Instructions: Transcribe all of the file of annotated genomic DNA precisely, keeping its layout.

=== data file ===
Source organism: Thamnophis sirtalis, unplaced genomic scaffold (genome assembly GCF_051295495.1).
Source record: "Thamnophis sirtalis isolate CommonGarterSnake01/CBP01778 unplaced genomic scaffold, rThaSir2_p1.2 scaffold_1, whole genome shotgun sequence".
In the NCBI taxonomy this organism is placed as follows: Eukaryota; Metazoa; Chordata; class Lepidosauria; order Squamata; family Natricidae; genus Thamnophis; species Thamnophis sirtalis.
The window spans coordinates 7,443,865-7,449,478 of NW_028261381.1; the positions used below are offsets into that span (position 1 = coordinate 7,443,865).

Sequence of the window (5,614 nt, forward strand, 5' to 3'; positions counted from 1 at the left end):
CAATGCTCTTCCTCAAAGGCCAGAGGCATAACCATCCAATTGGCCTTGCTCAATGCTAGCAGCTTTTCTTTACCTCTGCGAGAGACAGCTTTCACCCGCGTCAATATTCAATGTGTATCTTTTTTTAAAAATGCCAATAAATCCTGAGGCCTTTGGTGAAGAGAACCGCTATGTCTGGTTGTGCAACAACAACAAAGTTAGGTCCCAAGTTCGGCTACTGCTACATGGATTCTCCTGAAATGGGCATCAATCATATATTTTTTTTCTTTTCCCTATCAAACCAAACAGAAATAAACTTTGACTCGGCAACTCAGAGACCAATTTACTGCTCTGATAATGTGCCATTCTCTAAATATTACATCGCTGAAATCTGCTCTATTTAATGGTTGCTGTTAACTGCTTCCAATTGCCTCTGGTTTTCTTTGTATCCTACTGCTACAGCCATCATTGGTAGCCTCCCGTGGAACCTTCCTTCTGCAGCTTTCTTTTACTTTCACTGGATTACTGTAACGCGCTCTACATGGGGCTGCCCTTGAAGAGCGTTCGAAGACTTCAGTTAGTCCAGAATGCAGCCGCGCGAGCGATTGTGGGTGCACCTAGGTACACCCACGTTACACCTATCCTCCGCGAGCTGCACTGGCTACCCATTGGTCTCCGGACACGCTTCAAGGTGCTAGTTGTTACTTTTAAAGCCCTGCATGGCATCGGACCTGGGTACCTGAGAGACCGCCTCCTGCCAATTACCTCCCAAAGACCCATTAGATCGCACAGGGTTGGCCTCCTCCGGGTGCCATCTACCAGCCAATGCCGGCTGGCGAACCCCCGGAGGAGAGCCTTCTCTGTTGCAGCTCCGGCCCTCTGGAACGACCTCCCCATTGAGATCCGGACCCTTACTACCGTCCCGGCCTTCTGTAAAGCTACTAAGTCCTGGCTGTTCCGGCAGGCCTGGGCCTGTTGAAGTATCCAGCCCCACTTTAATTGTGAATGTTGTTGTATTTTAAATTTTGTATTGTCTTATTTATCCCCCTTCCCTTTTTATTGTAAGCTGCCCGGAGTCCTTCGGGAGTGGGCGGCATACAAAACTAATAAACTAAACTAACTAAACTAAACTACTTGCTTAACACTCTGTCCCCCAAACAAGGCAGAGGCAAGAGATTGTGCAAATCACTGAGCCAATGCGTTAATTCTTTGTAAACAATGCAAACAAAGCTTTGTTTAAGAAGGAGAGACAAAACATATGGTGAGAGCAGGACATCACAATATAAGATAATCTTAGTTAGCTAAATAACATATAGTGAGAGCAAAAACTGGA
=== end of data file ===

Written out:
Source organism: Thamnophis sirtalis, unplaced genomic scaffold (genome assembly GCF_051295495.1).
Source record: "Thamnophis sirtalis isolate CommonGarterSnake01/CBP01778 unplaced genomic scaffold, rThaSir2_p1.2 scaffold_1, whole genome shotgun sequence".
In the NCBI taxonomy this organism is placed as follows: Eukaryota; Metazoa; Chordata; class Lepidosauria; order Squamata; family Natricidae; genus Thamnophis; species Thamnophis sirtalis.
The window spans coordinates 7,443,865-7,449,478 of NW_028261381.1; the positions used below are offsets into that span (position 1 = coordinate 7,443,865).

Sequence of the window (5,614 nt, forward strand, 5' to 3'; positions counted from 1 at the left end):
CAATGCTCTTCCTCAAAGGCCAGAGGCATAACCATCCAATTGGCCTTGCTCAATGCTAGCAGCTTTTCTTTACCTCTGCGAGAGACAGCTTTCACCCGCGTCAATATTCAATGTGTATCTTTTTTTAAAAATGCCAATAAATCCTGAGGCCTTTGGTGAAGAGAACCGCTATGTCTGGTTGTGCAACAACAACAAAGTTAGGTCCCAAGTTCGGCTACTGCTACATGGATTCTCCTGAAATGGGCATCAATCATATATTTTTTTTCTTTTCCCTATCAAACCAAACAGAAATAAACTTTGACTCGGCAACTCAGAGACCAATTTACTGCTCTGATAATGTGCCATTCTCTAAATATTACATCGCTGAAATCTGCTCTATTTAATGGTTGCTGTTAACTGCTTCCAATTGCCTCTGGTTTTCTTTGTATCCTACTGCTACAGCCATCATTGGTAGCCTCCCGTGGAACCTTCCTTCTGCAGCTTTCTTTTACTTTCACTGGATTACTGTAACGCGCTCTACATGGGGCTGCCCTTGAAGAGCGTTCGAAGACTTCAGTTAGTCCAGAATGCAGCCGCGCGAGCGATTGTGGGTGCACCTAGGTACACCCACGTTACACCTATCCTCCGCGAGCTGCACTGGCTACCCATTGGTCTCCGGACACGCTTCAAGGTGCTAGTTGTTACTTTTAAAGCCCTGCATGGCATCGGACCTGGGTACCTGAGAGACCGCCTCCTGCCAATTACCTCCCAAAGACCCATTAGATCGCACAGGGTTGGCCTCCTCCGGGTGCCATCTACCAGCCAATGCCGGCTGGCGAACCCCCGGAGGAGAGCCTTCTCTGTTGCAGCTCCGGCCCTCTGGAACGACCTCCCCATTGAGATCCGGACCCTTACTACCGTCCCGGCCTTCTGTAAAGCTACTAAGTCCTGGCTGTTCCGGCAGGCCTGGGCCTGTTGAAGTATCCAGCCCCACTTTAATTGTGAATGTTGTTGTATTTTAAATTTTGTATTGTCTTATTTATCCCCCTTCCCTTTTTATTGTAAGCTGCCCGGAGTCCTTCGGGAGTGGGCGGCATACAAAACTAATAAACTAAACTAACTAAACTAAACTACTTGCTTAACACTCTGTCCCCCAAACAAGGCAGAGGCAAGAGATTGTGCAAATCACTGAGCCAATGCGTTAATTCTTTGTAAACAATGCAAACAAAGCTTTGTTTAAGAAGGAGAGACAAAACATATGGTGAGAGCAGGACATCACAATATAAGATAATCTTAGTTAGCTAAATAACATATAGTGAGAGCAAAAACTGGA